The hinge switch 30 is activated when the cover 6 is opened and is activated when the cover is closed. The switch detects when the interior surface 34 of the cover 6 makes a specific acute angle (for example 5 degrees) with the front face 14 of the body 4. The processor maintains a register which changes state when the hinge switch is activated. The processor is therefore aware of whether the cover is in the open or closed position. The processor also detects via the hinge switch 30 when the cover is opened and when the cover is closed.

Turning now to the on/off button 24 of the phone, illustrated in FIG. 3, this button has multiple functionality. In this embodiment, the functionality is determined by the manner of actuation of the button 24 and/or the state of the phone. FIG. 12 illustrates how the processor 44 determines which function to perform when the on/off button is actuated.

The processor waits for actuation of the on/off button 24 by the user (Step 120). When the button is actuated, the processor 44 proceeds to Step 121. In this case, the processor 44 responds differently when the button is depressed and released (short press) compared with when the button is held in a depressed position and then released (long press). The processor senses the input from the button. When the button is activated, the processor starts a timer. When the button is deactivated, the processor stops the timer. If the count of the timer is less than a predetermined threshold, the processor determines that the user employed a short press and wishes to access a function or function associated with that method. Consequently, the processor moves to step 122.

Alternatively, if the count of the timer is equal to or more than a predetermined threshold (typically 1–2 seconds), the processor determines that the user employed a long press (Step 125). In this case, a long press is indicative of a power off function and, consequently, the processor performs this function in a conventional manner.

Turning back now to Step 122, the short press is not indicative of a single function. Instead, the function depends upon the state of the phone. If not in Idle mode 54, then the processor exits all menus and returns the phone to Idle mode 54 (Step 124). On the other hand, if the phone is already in Idle mode 54, then the processor performs a shortcut into the profiles menu (Step 123) which may also be entered via item 124. When in the Idle mode, the on/off button has the same functionality as that in the NOKIA 6110 in the Idle mode.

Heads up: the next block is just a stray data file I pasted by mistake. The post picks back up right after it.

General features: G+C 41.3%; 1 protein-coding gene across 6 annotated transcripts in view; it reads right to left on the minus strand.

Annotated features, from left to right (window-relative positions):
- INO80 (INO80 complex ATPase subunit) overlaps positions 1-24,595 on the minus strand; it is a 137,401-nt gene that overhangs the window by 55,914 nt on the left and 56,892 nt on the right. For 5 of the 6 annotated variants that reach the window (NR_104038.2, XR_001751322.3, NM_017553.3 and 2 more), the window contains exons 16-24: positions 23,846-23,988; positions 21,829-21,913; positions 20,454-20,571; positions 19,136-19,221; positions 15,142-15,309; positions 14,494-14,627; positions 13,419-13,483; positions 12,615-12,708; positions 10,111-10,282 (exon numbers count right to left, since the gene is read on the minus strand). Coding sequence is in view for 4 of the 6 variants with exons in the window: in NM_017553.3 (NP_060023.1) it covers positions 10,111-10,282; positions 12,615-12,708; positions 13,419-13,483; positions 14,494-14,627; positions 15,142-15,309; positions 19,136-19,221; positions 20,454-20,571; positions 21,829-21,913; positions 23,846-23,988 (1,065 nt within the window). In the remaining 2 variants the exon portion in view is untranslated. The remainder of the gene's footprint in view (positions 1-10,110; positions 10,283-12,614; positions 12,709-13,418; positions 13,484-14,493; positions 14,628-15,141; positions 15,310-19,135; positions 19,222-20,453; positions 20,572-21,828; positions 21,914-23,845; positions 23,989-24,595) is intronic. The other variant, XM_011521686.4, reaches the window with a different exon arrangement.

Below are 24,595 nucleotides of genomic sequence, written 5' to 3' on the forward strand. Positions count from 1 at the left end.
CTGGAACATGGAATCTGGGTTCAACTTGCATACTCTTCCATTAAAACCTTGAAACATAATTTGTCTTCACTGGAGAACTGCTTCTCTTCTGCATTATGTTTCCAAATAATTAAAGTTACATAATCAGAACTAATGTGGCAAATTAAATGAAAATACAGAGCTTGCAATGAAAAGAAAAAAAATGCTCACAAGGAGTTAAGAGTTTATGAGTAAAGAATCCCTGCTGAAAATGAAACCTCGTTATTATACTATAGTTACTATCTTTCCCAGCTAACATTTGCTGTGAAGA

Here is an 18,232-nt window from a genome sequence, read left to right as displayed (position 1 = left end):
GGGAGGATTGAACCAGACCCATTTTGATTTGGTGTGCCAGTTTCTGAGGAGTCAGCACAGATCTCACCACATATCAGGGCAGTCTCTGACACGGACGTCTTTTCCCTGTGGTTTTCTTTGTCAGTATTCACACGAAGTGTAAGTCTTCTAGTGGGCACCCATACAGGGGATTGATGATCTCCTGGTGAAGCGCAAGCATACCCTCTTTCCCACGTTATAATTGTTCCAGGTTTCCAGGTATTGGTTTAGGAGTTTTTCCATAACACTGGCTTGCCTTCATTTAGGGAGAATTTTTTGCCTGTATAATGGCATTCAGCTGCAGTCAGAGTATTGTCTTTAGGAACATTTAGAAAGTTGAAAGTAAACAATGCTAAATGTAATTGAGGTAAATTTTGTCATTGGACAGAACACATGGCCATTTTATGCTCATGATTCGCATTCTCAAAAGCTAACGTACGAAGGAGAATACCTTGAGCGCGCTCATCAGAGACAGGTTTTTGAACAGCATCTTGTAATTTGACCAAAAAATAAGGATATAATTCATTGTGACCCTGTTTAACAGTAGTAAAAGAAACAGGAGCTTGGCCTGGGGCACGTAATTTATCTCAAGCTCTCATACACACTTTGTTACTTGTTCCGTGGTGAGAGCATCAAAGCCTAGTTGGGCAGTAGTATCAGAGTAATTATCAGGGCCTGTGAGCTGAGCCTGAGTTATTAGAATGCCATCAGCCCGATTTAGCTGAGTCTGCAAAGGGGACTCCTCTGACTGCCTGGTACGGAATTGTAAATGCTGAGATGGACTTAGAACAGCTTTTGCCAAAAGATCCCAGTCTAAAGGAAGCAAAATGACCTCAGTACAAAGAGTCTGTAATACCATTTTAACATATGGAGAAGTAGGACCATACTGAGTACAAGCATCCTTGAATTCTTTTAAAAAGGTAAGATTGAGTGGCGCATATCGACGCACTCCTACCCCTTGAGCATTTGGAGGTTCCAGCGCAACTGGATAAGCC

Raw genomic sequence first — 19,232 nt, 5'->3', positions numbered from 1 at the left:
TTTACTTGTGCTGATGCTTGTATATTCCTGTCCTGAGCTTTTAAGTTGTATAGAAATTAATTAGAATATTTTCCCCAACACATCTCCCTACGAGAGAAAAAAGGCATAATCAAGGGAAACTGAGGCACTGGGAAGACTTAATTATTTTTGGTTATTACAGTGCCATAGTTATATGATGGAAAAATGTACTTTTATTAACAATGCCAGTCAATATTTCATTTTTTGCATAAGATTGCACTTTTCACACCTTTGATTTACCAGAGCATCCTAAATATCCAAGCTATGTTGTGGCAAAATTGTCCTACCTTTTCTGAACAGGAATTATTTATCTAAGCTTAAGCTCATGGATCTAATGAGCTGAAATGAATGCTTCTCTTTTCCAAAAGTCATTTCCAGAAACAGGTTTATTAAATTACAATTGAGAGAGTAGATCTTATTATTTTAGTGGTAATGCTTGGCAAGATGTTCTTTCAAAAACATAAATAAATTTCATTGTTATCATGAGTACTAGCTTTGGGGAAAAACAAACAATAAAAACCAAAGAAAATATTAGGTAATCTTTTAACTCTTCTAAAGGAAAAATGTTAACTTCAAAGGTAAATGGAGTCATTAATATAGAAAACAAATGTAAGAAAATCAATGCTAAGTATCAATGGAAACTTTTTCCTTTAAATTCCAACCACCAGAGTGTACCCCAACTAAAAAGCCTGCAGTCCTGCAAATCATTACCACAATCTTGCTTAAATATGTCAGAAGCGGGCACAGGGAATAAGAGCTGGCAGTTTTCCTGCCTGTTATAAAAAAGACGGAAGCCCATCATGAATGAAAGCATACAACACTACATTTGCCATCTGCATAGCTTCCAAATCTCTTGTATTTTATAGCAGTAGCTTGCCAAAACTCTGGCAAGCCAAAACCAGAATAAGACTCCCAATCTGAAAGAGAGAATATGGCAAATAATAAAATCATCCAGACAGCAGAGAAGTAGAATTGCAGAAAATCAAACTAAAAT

The voice dial button 22 allows a user to dial a number using voice commands when the phone is in the Idle state.

In this embodiment, the display contains different information when in the idle state, depending on the circumstances of the phone. FIG. 13 illustrates different examples: FIG. 13( a) shows different information presented on the display depending on whether the cover is in the open or closed position, and FIG. 13( b) shows alternative idle screens when the cover is in the closed position and a headset is coupled to the phone.

FIG. 13( a) illustrates the idle screen as it appears on a visible area 131 of the display and on the whole display 132, when the cover is in the closed position. It also illustrates the screen as it appears on the display when the cover is in its open position.

As can be seen, when the cover is in the closed position, the content of the idle screen is reduced from that apparent when the cover is in its open position, to key information such as network signal strength, battery and time and this information is centred in the display. The format as opposed to the content is also changed. In the closed position the battery and signal indicators are of a rounded design extending towards the centre of the display, whereas in the open position they are of a linear design. The content of the screen is therefore more centred, simpler, clearer and contains less information when the cover is closed compared to when it is open.

FIG. 13( b) illustrates idle screens 134 and 135 as they appear on a visible area of the display when a headset is coupled to the phone. In this case, for an initial period, a first idle screen 134 is presented, that comprises the word “Headset” and icon of a headset. After this period, the processor controls the display to present a second idle screen 135 in which the word “Headset” is replaced with the time.

Idle mode screen may depend upon the placement or use of the product. For example, if the phone is a wrist-worn device its idle screen may have prominent watch functions such as time zones, alarms or analogue looking clock faces. Similarly, personalisable wearable products may have user defined bitmaps.

Easy access button 36 has multiple functionality when the phone is in the closed configuration and no function, i.e., it is disabled, when the cover is opened. In this context, multiple functionality does not mean that the button has multiple functions simultaneously, it does not. At any time, the button 36 has only a single function. However, that single function may be one of many depending upon the state of the phone. Generally, actuation of the button provides the most likely response to a given situation. It does not delete or change things. If the alarm rings, activation ends the ringing. If there is an incoming call, activation mutes the ringing. If a message has just been received, activation opens the message. If a call has just been missed, activation gives the caller's details. If the phone is in the Idle state, activation redials the last dialled number.

FIGS. 14 and 15 illustrate how the processor 44 determines which function to perform when the easy access button 36 is actuated.